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Why do accents vary?

In this article, Dr Sarah Kelly explains the key explanations given by sociolinguists for accent variation.
UK map
© University of York
As we saw earlier, we touched on the idea that sociolinguists see accents as fluid and ever-changing.
For instance, the English that we read in historical texts or hear in older recordings is different from speakers from equivalent backgrounds today. Sociolinguists are interested in exploring the reasons for this accent variation.
Often when we think of accents, we consider how they vary across geographical regions. For example, we can hear that English speakers from Essex sound different from English speakers from Lancashire. In your own day-to-day lives, you interact with friends and family who might pronounce words quite differently to you. Over the years, linguists have suggested several explanations for why we have so much variation in the English spoken in the United Kingdom – as well as further afield.
In the past, natural boundaries like rivers or mountains would have limited the communication of speakers living in different places. Barriers like these meant that the speech of speakers living in different communities would not be influenced by one another, due to a lack of contact. Nowadays, we can overcome these natural or physical boundaries through advances in technology and transport. People can move around far more freely than ever before and can communicate with others from all over the world. With this surge in mobility, different accents can more easily come into contact with one another.
Another explanation for accent variation relates to changes to trading. In the past, speakers from two nearby villages or towns might pronounce words differently to one another – even though there were no natural boundaries between them. Instead, the people living in these places might not come into contact very frequently to trade goods.
Finally, we can also think of the placement of accent boundaries in terms of how they relate to socio-political boundaries. For example, along the England-Scotland border, there is considerable accent variation between speakers who sound more ‘English-English’ (i.e. from England) to those who sound more ‘Scottish English.’ This variation is something which has been researched extensively in recent years as part of the Accent and Identity on the Scottish English Border project. We’ll dig into this project in more detail later in this course.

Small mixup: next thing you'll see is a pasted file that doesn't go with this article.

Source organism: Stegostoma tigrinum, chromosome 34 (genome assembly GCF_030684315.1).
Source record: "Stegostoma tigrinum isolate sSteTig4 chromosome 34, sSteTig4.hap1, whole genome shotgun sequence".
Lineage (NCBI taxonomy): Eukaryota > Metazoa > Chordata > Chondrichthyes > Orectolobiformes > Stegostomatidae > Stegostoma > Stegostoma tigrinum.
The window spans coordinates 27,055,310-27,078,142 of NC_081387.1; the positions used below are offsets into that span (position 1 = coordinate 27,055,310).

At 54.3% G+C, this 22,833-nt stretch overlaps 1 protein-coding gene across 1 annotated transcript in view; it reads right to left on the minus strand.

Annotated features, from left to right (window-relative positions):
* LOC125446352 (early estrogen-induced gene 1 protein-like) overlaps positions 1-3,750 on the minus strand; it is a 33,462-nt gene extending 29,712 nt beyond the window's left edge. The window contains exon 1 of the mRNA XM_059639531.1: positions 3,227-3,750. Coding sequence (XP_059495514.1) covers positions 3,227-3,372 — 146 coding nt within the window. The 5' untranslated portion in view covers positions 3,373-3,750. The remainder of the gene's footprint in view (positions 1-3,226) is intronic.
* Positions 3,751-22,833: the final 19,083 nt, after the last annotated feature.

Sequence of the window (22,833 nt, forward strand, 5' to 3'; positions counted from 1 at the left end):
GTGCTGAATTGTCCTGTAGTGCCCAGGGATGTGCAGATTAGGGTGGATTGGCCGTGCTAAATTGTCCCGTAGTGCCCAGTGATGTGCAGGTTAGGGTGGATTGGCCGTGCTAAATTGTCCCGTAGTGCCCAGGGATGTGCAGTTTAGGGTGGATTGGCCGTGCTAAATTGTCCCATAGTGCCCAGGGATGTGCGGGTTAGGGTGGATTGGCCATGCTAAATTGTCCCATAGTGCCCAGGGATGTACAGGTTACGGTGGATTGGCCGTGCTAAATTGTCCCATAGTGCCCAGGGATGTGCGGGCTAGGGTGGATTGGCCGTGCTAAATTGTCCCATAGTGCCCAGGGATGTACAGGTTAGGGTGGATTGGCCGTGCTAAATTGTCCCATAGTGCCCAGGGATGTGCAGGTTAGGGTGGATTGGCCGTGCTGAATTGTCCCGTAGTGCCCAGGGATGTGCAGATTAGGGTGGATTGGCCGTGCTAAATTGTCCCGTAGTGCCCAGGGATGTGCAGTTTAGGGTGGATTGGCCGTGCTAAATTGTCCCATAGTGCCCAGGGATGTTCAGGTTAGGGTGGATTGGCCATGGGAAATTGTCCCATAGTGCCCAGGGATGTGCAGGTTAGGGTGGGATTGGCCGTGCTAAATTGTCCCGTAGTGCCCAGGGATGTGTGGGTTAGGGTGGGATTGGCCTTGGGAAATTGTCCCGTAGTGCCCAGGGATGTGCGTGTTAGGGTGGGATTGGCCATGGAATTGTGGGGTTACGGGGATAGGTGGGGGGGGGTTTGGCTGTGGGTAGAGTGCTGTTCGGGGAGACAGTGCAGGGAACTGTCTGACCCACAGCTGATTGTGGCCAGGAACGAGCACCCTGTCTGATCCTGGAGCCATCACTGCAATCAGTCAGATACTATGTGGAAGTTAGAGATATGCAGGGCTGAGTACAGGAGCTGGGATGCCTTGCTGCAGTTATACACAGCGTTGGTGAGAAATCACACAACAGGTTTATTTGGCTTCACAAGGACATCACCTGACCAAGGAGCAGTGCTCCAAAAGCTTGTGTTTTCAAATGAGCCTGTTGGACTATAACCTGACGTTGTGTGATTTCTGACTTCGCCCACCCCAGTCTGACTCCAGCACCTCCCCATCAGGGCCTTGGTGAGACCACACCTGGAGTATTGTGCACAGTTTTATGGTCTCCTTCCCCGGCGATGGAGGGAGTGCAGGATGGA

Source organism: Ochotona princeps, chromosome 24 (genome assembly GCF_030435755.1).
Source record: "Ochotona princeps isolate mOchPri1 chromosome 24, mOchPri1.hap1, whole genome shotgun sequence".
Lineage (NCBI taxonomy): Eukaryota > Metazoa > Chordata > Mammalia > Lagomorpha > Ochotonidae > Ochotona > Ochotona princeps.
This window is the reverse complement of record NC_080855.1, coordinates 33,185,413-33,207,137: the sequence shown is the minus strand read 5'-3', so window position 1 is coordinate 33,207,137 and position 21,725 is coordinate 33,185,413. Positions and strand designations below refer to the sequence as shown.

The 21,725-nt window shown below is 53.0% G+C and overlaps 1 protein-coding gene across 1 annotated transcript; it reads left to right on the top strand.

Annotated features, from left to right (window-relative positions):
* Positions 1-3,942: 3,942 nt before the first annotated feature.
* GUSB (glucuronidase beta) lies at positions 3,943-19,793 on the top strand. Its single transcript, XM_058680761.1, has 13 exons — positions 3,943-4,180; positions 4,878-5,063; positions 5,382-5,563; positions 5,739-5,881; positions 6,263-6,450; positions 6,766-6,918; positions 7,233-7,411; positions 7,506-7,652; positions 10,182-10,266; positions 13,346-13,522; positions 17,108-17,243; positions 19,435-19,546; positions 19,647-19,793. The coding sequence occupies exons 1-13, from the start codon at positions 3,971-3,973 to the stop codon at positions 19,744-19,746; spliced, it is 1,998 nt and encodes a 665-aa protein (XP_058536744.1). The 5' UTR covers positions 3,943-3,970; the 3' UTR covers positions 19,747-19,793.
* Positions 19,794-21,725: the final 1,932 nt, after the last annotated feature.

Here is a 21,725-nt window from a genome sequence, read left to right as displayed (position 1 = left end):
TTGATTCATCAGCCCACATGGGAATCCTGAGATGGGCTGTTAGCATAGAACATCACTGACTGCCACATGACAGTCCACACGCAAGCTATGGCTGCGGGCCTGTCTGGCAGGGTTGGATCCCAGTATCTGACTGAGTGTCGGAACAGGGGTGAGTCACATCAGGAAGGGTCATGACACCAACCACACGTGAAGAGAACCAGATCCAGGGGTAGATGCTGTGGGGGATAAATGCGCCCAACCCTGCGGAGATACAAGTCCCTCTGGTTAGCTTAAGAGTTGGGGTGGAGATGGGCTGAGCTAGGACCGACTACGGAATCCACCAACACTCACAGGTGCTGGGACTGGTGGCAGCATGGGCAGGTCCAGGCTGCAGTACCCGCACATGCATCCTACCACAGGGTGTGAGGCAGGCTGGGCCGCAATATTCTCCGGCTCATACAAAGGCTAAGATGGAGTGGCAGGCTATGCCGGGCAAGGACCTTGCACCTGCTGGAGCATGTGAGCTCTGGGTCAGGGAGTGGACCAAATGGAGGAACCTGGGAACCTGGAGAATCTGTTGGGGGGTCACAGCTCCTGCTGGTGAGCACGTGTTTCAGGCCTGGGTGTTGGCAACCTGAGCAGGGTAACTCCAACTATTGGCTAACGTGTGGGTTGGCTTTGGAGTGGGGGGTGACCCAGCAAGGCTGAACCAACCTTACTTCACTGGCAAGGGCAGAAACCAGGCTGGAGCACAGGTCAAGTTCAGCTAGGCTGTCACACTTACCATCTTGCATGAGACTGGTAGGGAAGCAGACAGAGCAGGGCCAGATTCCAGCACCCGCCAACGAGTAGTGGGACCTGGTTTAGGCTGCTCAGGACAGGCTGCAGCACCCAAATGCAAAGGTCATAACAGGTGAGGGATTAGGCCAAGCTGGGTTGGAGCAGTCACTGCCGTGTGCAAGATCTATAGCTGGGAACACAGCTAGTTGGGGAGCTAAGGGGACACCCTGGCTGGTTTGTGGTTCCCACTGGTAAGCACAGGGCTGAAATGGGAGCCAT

One explanation for the variation between ‘English-English’ and ‘Scottish English’ speech relates to the expression of cultural or political identity. In other words, speakers can use their speech to signal their membership in a particular group or cultural identity. A speaker living along this border might pronounce words in a more ‘Scottish’ accent, to express their Scottish identity.
The geographical accent boundaries we see today then, are not random or arbitrary. Very often these accent boundaries have ties to some other type of boundary. In the United Kingdom, accent boundaries are thought to be heavily influenced by natural boundaries, historical limitations in trading and transport, and socio-political boundaries.
However, today we’re no longer so restricted in terms of who we can interact with – meaning we can communicate with people from all over the world. So what does this mean for the future of accent variation? We’ll be debating the future of accent variation and language attitudes in the United Kingdom later on in the course. This discussion will come right after we’ve covered in more detail how language attitudes have changed over time.
For now, try jotting down a few ideas about how English spoken in the United Kingdom might sound different in the future. Will we continue to have so much accent variety? Or will we start seeing less accent variation as time goes on?
© University of York
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An Introduction to Sociolinguistics: Accents, Attitudes and Identity

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